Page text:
2020 was quite a year for sports. Had you asked me back in April whether we'd even see some semblance of pro and college sports during the year of COVID, I would have given you my patented “No way” response.
But all the major pro and college sports found a way – using so-called “bubbles,” lots of virus testing, and other methods to pull it off. Admittedly, the NFL seemed to have the most setbacks, including a bunch of cancelled and postponed games that made the season frustrating at times.
But along the way, fans learned just how much they had missed spectator sports in the early days of COVID, and what they'd put up with to watch their favorite teams play in front of empty stadiums filled only with those cardboard heads in the end zones or behind the plates and nets.
COVID brought the best out when it came to just how scrappy (and desperate) sports leagues and fans could be, and just how far they'd go to experience the thrills of victory and the agony of defeat on diamonds, gridirons, courts, and ice rinks.
The NFL had the greatest challenges because of the sheer numbers of players on the field, large coaching and support staffs, and of course, the helmet to helmet physical contact that comes with the sport. It was a learning experience that no team wants to endure again.
But another NFL Football challenge occurred over the holiday layoff. And this time, fans, teams, and networks were about to get an important lesson about the relationship between dynamic content and new platforms of distribution.
Like many of you, I watched my fair share of football during these past couple weekends – college, pro – whatever was on. At a certain point, Netflix just loses its appeal.
And on the day after Christmas, an interesting “experiment” took place, packed with lessons for content creators, talent, ownership, and fans alike. It speaks to how usage patterns and our norms are shifting.
It also suggests the storied relationship between content and distribution is changing – quickly.
On Saturday, December 26th, there were three NFL games scheduled for what was hoped would be a big viewing day. But only two of them were on TV as we know it.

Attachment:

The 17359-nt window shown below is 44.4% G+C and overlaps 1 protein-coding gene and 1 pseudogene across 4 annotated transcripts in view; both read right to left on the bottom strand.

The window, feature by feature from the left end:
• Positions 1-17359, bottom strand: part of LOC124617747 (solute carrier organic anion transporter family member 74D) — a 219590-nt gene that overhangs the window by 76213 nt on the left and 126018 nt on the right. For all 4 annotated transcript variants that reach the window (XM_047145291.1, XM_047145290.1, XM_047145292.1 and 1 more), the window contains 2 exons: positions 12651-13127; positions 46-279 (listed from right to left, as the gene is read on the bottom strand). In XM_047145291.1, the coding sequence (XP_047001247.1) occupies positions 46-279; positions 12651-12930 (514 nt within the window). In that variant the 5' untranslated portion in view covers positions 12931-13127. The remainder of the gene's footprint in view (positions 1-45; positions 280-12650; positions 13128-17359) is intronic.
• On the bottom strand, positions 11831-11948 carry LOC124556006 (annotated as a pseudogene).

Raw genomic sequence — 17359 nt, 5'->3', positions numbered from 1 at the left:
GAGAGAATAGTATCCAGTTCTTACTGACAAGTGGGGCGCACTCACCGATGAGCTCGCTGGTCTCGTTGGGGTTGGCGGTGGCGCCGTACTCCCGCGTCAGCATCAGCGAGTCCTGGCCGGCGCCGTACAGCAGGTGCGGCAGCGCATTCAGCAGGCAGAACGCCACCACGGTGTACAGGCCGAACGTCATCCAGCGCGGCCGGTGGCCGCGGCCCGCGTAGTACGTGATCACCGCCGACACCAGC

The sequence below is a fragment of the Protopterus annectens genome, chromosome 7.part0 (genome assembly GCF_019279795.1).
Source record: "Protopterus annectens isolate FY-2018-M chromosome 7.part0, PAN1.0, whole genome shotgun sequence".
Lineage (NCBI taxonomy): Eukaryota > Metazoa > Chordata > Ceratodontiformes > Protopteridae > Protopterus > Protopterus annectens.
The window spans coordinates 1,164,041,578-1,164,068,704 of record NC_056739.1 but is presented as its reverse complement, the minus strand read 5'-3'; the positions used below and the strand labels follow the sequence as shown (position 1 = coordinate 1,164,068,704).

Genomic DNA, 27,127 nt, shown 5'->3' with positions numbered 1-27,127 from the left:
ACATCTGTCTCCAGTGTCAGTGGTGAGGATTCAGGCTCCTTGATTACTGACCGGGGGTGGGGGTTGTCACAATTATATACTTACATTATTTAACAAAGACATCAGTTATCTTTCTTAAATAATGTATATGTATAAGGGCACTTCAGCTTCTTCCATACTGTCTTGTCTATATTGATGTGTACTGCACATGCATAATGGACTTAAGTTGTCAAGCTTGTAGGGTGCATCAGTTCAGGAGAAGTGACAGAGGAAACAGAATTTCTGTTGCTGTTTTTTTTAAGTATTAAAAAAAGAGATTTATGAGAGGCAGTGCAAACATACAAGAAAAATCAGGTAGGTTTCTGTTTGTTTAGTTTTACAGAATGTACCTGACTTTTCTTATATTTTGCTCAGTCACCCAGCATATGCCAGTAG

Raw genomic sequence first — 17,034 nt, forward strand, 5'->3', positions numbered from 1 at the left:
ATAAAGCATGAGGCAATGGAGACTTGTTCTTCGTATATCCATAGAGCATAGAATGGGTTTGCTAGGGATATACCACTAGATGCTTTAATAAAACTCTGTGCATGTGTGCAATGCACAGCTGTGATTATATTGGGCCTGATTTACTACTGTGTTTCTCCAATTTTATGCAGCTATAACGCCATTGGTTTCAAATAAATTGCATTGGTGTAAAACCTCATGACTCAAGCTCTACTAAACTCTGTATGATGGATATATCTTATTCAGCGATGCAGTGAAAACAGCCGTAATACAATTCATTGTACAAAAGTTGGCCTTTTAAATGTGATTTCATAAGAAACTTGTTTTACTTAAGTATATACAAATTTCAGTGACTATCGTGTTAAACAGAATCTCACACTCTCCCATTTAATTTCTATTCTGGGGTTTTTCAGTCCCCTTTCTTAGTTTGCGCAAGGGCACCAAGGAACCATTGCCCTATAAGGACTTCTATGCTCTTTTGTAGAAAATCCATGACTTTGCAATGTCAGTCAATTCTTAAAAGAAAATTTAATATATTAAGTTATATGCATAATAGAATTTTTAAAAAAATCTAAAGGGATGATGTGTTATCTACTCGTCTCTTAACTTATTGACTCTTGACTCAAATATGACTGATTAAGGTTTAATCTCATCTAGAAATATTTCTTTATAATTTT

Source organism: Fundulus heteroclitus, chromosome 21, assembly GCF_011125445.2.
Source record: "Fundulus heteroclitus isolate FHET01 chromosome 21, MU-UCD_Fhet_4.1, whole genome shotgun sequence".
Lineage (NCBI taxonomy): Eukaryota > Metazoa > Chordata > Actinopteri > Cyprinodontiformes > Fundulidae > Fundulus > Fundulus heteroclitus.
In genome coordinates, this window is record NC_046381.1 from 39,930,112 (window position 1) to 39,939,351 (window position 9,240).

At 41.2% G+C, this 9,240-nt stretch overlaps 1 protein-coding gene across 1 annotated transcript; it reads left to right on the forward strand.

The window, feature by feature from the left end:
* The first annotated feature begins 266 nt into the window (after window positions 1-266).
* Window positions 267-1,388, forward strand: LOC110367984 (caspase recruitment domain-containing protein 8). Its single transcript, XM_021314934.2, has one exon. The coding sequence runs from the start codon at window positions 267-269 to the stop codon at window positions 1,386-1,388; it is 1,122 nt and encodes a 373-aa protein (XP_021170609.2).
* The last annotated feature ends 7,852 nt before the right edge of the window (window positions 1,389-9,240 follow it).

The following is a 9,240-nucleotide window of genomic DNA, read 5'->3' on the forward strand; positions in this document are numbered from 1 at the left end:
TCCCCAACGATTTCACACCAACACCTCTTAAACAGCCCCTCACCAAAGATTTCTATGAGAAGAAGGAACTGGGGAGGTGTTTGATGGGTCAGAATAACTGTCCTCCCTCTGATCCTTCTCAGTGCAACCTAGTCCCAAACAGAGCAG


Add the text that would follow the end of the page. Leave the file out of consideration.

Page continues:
The third was stream-only.
In a first for the NFL, the 49ers vs. Cardinals game was only carried on Amazon Prime Video and on Twitch (also owned by Amazon). Other streaming outlets included Verizon, as well as on the league's and each team's streaming platforms.
For a league that has been totally dependent on TV ad revenue pretty much since the onset of the Super Bowl era, this was a big deal. And it sends media organizations a message that fans will find your content pretty much anywhere – if it's good enough.
But how were the ratings? How could a streaming-only game compete against the tried and true numbers that only broadcast and cable could provide?
According to Variety, pretty damn well.
On that mélange of streaming platforms, the game drew an “average minute audience of 4.8 million fans. Games that have only been broadcast on the NFL Network (not on the major networks) averaged 5.6 million viewers.
Amazon is not the only one doing a not-so-humble brag over these results. The NFL, eager to utilize streams for distribution, post-marketed the game's viewership totals, noting that north of 11 million viewers “cumed” the game via the stream.
Experiment #2 for Amazon comes up this weekend – the first streaming-only playoff game in league history. The Wild Card game on Sunday afternoon between the Bears and the Saints will return to Amazon Prime and Twitch.
For radio companies, these “experiments” echo the lengths to which fans will go to find programming when regular broadcast radios aren't readily available.
As we've learned during COVID, the streaming version of a radio station on mobile devices, computers, tablets, and smart speakers can work – IF audiences know where to look and the quality is as good as the broadcast.
And another of those odd consequences from the pandemic is how many adults – OK Boomers – were forced to improve their tech skills in order to enjoy their preferred content or to spend virtual time with their families, friends, and co-workers. Most can now participate on a Zoom call, download an app, connect a Bluetooth speaker, and access a stream. (Or they know who to call for help.)
If you stream it, the fans will come. But only when you follow these rules:
- It must be something they can't get anywhere else.
- The distribution platform (in this case, streaming) must be high-quality.
- They must know about how and where to find it.
Radio broadcasters have been guilty of skipping steps. As we all know, the industry has struggled to deliver an even mediocre streaming experience – buffering, clunky commercial inserts, and a lack of clear audience communication are far too common.
Viewers of the game on Amazon Prime or Twitch stopped thinking about distribution outlets the moment the content – or the game – began. Even hardcore fans won't put up with a substandard experience.
These “televised” streaming events are showing broadcasters, sports executives, and tech companies alike how the possibilities of free and subscription can work in the streaming ecosphere.
And soon, there may be a new mass media mantra:
“Follow the content!”